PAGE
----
5. Behavior that lends itself to coding and thus quantification (e.g., number of documented lies, lawsuits, or grandiose statements).

The next step is to go through each item of the checklist and cull all the informational data that supports each item on the checklists. Each item is then assigned a score of 0 (trait definitely not present), 1 (there is some data to support the trait, but it is not overwhelming), or 2 (trait definitely present).

The designation of a 2 for an item deserves some elaboration. Hare emphasizes that a perfect match is not necessary to justify a rating of 2, but rather a “reasonably good match in most essential respects: the behavior is generally consistent with the flavor and intent of the item, even if only a few of the characteristics are displayed, providing that, in the rater’s opinion, they are sufficiently extreme in intensity, frequency or duration.” (15).

Here are my ratings for the 45th President of the United States:

Hare Psychopathy Checklist — Revised (HCL-R)

  1. Glibness/superficial charm — 2
  2. Egocentricity/grandiose sense of self-worth — 2
  3. Proneness to boredom/need for stimulation — 2
  4. Pathological lying and deception/gaslighting — 2
  5. Conning/lack of sincerity — 2
  6. Lack of remorse or guilt — 2
  7. Shallow affect — 2

8. Callous/lack of empathy — 2

9. Parasitic lifestyle — 0

10. Poor behavioral controls — 2

11. Promiscuous sexual behavior — 2

12. Early behavior problems — 2

13. Lack of realistic long-term goals — 0

14. Impulsivity — 2

15. Irresponsibility — 2

16. Failure to accept responsibility for own actions — 2

17. Many short-term marital relationships — 1

18. Juvenile delinquency — 1

19. Revocation of parole — 0

20. Criminal versatility — 2

Total = 32

Hare Psychopathy Checklist — Screening/Clinical Version (HCL:SV)

1. Superficial/glib — 2 2. Grandiose/boastful — 2

3. Deceitful — 2

4. Lacks remorse — 2

5. Lacks empathy — 2

6. Doesn’t accept responsibility — 2

7. Impulsive — 2 8. Poor behavioral controls — 2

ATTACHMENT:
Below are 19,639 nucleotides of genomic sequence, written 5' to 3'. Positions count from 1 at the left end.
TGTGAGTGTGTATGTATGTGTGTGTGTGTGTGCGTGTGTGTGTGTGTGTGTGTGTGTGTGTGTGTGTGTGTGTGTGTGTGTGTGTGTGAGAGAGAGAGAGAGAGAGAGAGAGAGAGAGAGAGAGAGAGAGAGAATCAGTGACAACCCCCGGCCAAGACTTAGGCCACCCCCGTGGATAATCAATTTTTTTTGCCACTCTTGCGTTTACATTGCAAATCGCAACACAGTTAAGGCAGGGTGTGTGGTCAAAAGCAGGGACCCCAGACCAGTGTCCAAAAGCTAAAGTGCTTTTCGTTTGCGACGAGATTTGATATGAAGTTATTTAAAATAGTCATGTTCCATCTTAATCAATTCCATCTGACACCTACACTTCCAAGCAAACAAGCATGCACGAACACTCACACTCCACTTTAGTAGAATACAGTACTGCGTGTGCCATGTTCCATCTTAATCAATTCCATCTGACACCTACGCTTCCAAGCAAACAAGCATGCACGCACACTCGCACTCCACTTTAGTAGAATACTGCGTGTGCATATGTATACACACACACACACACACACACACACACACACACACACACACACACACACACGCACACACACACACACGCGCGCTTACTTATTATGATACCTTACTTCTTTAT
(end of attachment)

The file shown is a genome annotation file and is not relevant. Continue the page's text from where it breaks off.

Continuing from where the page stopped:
9. Lacks goals — 0

10. Irresponsible — 2

11. Adolescent antisocial behavior — 1

12. Adult antisocial behavior — 1

Total = 20

For each checklist Trump meets the high bar for diagnosis of psychopathic personality disorder. Less than 1% of the population produces such high scores. Please note the average score in the general population on the HCL:SV is 3! Trump’s score of 20 is higher than the average score for those incarcerated for serious crimes, or for those receiving psychiatric treatment in either a forensic or civil inpatient facility. A score of 20 is a robust viral load.

Please be informed.


The President is at the mercy of his condition. His diagnosis of Psychopathic Personality Disorder (PPD) enables us to predict, with a notable degree of precision, how he will exercise the duties of the Presidency.

The formal assessment of Donald Trump places him in the moderate to severe range of psychopathic personality disorder (PPD), His disorder is extreme, rigid and immutable. PPD is a condition as differentiating and undeviating as a primary color. Yes, there are different shades of red, but no one should mistake red for blue or yellow. Code red is who he is, and thus where we are as a country.

The core traits of callousness, unyielding drive to dominate, and impulsive mode of functioning were never going to yield to the difficult realities of Covid-19 or the civil unrest triggered by the murder of George Floyd. Trump’s particular kind of disastrous response to these emergencies was unavoidable. Up close Trump is dramatic, flamboyant, irreverent and appears to be unpredictable. But, from 20,000 feet up, his behavior is very predictable, including his patterns of chaos. He may proclaim “total authority” to the country, but he is at the mercy of his hard-wired traits. A creature is going to do what a creature does.

How will his condition play out going forward? In broad strokes, we can count on the following outcomes:

  1. Because of his greater than normal need for stimulation and impulsivity, disruptions to the legal, financial, and administrative functions of our government will accumulate.
  2. In the exercise of his duties — at every choice point — power and dominance will prevail over the welfare of others.
  3. Because of his inability to process emotions related to danger, the government will be lax in response to threat situations.
  4. Because he is undaunted by fear of punishment, norms of trust and decency will continue to erode.